Veolia to deliver key chemical removal technology to leading global pulp producer

Photo: Veolia Water Technologies

Veolia Water Technologies will support a major expansion of a mill in Brazil by providing a turnkey chloride removal system designed to optimize the processing of wood-derived pulp used in the making of cellulose fibers.

Eucalyptus forests grow faster in Brazil than in almost any other region of the world. Many of these national wood resources are increasingly used for dissolving wood production that meets the fast-growing demand from apparel brands for making textiles with renewable fibers instead of synthetic ones. On the back of this trend, one of the world’s largest pulp producers is expanding its dissolving wood pulp operations in Brazil to convert the cellulose of hardwood forests into the raw material to produce not only staple fibers (rayon-grade) or viscose filament yarns but also specialty fibers used in the manufacturing of a wide variety of pharmaceutical and food products.

The pulping production uses a washing and cleaning process to increase the purity of the pulp. The resulting product of this process is a liquid stream that is rich in organics for energy production. This liquor, however, requires careful management and removal of chemicals to avoid the undesired build-up of chloride and potassium in the recovery cycle, which if left uncontrolled, can create corrosion and boiler fouling.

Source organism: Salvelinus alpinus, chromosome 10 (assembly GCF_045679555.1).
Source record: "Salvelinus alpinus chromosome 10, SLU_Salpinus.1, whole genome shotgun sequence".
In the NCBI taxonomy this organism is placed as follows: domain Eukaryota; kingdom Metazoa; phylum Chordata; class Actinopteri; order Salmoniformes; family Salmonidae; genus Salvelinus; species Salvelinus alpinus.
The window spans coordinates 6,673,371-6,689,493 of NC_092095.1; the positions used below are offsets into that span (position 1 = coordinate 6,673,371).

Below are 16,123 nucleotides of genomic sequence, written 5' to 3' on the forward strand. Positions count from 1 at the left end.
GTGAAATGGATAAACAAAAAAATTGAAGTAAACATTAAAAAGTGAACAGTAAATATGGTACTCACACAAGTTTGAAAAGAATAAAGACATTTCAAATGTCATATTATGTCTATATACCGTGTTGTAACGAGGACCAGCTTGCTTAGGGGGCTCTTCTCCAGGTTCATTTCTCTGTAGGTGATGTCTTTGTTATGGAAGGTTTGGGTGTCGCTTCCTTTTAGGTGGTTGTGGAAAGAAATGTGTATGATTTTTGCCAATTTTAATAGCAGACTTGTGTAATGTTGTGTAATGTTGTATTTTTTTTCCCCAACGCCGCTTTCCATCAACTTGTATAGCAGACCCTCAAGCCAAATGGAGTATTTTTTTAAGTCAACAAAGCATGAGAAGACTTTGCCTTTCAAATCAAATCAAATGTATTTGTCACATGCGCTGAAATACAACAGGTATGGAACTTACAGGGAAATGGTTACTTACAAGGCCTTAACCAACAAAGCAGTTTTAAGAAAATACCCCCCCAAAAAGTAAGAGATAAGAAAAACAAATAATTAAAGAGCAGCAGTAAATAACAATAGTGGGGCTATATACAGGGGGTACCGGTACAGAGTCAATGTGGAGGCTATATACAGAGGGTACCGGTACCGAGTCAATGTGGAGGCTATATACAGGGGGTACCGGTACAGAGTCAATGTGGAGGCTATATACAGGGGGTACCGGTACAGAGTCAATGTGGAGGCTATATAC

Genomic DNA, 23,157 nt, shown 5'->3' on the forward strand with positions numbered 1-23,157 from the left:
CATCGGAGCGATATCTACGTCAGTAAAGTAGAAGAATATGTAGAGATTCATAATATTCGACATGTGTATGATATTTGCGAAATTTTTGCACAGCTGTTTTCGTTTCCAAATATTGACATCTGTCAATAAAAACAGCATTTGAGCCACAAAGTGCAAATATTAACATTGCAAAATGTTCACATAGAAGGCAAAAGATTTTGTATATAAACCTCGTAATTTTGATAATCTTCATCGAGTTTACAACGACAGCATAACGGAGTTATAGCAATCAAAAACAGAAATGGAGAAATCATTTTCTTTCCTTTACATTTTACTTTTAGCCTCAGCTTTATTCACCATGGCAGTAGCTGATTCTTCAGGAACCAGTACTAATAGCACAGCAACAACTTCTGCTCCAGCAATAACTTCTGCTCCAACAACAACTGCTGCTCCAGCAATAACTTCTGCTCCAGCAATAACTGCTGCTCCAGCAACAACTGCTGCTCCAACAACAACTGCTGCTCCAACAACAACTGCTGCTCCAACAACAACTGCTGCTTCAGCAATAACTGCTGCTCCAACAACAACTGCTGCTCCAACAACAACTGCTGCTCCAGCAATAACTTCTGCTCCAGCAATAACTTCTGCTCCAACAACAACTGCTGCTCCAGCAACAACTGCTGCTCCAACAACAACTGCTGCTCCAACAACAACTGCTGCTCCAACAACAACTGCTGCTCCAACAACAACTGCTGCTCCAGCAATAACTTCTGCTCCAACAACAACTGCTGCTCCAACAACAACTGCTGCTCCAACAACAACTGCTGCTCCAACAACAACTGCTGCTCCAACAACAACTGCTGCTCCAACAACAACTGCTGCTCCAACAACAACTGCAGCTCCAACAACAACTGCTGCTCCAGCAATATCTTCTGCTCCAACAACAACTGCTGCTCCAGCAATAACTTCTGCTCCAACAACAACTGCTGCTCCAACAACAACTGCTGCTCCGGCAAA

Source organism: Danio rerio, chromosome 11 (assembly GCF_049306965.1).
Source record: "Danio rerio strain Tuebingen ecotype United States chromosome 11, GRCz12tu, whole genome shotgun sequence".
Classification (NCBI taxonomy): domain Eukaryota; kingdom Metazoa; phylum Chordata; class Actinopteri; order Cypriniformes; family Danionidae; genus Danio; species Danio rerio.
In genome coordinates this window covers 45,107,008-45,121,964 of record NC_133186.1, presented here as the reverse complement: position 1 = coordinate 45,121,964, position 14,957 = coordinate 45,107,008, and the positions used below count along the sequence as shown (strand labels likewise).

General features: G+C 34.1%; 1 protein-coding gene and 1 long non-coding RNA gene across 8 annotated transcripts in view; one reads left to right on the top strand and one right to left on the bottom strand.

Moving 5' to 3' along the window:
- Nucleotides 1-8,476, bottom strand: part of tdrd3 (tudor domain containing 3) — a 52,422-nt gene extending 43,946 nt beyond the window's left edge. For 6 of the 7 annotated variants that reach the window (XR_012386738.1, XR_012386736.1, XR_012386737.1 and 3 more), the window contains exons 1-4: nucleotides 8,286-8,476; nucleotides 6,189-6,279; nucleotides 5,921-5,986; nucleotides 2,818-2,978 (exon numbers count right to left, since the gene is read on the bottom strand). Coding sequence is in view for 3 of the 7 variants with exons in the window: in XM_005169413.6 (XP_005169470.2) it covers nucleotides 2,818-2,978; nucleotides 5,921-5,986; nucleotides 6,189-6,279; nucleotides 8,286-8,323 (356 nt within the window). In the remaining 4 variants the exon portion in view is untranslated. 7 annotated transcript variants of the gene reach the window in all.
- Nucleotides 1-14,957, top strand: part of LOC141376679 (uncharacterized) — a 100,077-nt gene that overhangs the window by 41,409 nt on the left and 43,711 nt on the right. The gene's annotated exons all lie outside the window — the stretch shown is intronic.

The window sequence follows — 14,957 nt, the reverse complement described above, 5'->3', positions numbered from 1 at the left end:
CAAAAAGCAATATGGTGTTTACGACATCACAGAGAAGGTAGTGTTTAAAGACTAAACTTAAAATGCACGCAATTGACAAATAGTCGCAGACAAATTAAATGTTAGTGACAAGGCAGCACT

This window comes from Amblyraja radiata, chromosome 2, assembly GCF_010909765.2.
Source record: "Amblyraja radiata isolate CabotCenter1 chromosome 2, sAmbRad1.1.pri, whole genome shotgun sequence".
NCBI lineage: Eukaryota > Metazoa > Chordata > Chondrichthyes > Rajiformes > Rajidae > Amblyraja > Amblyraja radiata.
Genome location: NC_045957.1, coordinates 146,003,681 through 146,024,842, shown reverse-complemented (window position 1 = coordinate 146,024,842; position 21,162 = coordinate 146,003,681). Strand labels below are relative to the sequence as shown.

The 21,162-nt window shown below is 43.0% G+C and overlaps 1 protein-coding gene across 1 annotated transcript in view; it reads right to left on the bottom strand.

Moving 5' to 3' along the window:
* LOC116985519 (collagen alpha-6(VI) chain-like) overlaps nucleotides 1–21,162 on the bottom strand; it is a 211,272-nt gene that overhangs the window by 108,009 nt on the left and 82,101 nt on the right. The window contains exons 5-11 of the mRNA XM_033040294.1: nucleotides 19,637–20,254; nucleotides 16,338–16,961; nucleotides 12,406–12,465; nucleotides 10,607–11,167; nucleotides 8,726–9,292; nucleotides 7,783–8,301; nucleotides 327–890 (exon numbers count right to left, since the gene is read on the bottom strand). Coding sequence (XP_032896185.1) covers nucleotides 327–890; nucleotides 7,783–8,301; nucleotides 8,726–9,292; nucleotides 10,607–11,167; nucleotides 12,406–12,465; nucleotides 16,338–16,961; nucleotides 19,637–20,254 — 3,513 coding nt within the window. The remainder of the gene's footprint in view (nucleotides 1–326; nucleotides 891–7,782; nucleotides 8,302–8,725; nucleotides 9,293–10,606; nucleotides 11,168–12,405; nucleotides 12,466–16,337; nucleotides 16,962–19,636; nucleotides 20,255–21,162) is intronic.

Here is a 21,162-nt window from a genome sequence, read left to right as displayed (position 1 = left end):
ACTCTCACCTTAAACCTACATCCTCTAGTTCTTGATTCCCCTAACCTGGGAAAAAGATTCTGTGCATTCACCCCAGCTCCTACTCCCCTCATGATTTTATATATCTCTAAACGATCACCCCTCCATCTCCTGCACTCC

To prevent significant boiler capacity losses and increased operating costs, Veolia will treat 650 tons per day of precipitator ash. Based on advanced crystallization technology, HPD® Enhanced Chloride Removal Process (ECRP™) will be integrated into the project to yield the best control of sodium recovery and chloride removal steps.

“Veolia is proud of enabling substantial chemical savings at yet another world-class pulping project in Brazil. Recycling inputs and cutting waste while making pulping operations more productive and sustainable are at the heart of our technologies. We are pleased to make pulping processes more resource-efficient in Brazil and all over the world”